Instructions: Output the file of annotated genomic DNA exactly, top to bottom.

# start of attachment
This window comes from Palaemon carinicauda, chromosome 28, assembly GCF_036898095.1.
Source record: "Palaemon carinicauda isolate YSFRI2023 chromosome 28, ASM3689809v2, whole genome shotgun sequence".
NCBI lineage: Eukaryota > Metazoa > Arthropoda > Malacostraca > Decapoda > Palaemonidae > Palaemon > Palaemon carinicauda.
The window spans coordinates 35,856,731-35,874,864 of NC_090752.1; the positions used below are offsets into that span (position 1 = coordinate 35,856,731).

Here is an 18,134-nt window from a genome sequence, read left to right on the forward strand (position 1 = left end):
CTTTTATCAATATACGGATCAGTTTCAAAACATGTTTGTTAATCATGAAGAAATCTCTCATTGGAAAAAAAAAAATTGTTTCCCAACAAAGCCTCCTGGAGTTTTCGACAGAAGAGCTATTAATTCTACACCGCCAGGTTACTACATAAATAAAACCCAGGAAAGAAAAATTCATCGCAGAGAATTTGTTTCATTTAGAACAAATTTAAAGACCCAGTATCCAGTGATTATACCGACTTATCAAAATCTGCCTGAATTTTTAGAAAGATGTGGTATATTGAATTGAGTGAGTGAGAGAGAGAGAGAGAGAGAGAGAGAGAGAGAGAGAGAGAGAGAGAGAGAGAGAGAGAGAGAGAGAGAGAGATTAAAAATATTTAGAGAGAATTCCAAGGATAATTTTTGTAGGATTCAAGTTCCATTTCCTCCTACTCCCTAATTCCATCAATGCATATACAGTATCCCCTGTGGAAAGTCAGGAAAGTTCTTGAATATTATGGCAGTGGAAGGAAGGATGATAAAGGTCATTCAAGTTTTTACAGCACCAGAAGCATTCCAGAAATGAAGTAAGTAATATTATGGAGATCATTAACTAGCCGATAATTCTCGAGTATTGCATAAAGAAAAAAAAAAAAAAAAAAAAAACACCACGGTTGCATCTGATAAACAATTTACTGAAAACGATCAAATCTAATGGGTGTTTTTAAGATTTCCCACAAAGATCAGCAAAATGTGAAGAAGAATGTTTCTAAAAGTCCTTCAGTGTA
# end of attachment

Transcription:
This window comes from Palaemon carinicauda, chromosome 28, assembly GCF_036898095.1.
Source record: "Palaemon carinicauda isolate YSFRI2023 chromosome 28, ASM3689809v2, whole genome shotgun sequence".
NCBI lineage: Eukaryota > Metazoa > Arthropoda > Malacostraca > Decapoda > Palaemonidae > Palaemon > Palaemon carinicauda.
The window spans coordinates 35,856,731-35,874,864 of NC_090752.1; the positions used below are offsets into that span (position 1 = coordinate 35,856,731).

Here is an 18,134-nt window from a genome sequence, read left to right on the forward strand (position 1 = left end):
CTTTTATCAATATACGGATCAGTTTCAAAACATGTTTGTTAATCATGAAGAAATCTCTCATTGGAAAAAAAAAAATTGTTTCCCAACAAAGCCTCCTGGAGTTTTCGACAGAAGAGCTATTAATTCTACACCGCCAGGTTACTACATAAATAAAACCCAGGAAAGAAAAATTCATCGCAGAGAATTTGTTTCATTTAGAACAAATTTAAAGACCCAGTATCCAGTGATTATACCGACTTATCAAAATCTGCCTGAATTTTTAGAAAGATGTGGTATATTGAATTGAGTGAGTGAGAGAGAGAGAGAGAGAGAGAGAGAGAGAGAGAGAGAGAGAGAGAGAGAGAGAGAGAGAGAGAGAGAGAGATTAAAAATATTTAGAGAGAATTCCAAGGATAATTTTTGTAGGATTCAAGTTCCATTTCCTCCTACTCCCTAATTCCATCAATGCATATACAGTATCCCCTGTGGAAAGTCAGGAAAGTTCTTGAATATTATGGCAGTGGAAGGAAGGATGATAAAGGTCATTCAAGTTTTTACAGCACCAGAAGCATTCCAGAAATGAAGTAAGTAATATTATGGAGATCATTAACTAGCCGATAATTCTCGAGTATTGCATAAAGAAAAAAAAAAAAAAAAAAAAAACACCACGGTTGCATCTGATAAACAATTTACTGAAAACGATCAAATCTAATGGGTGTTTTTAAGATTTCCCACAAAGATCAGCAAAATGTGAAGAAGAATGTTTCTAAAAGTCCTTCAGTGTA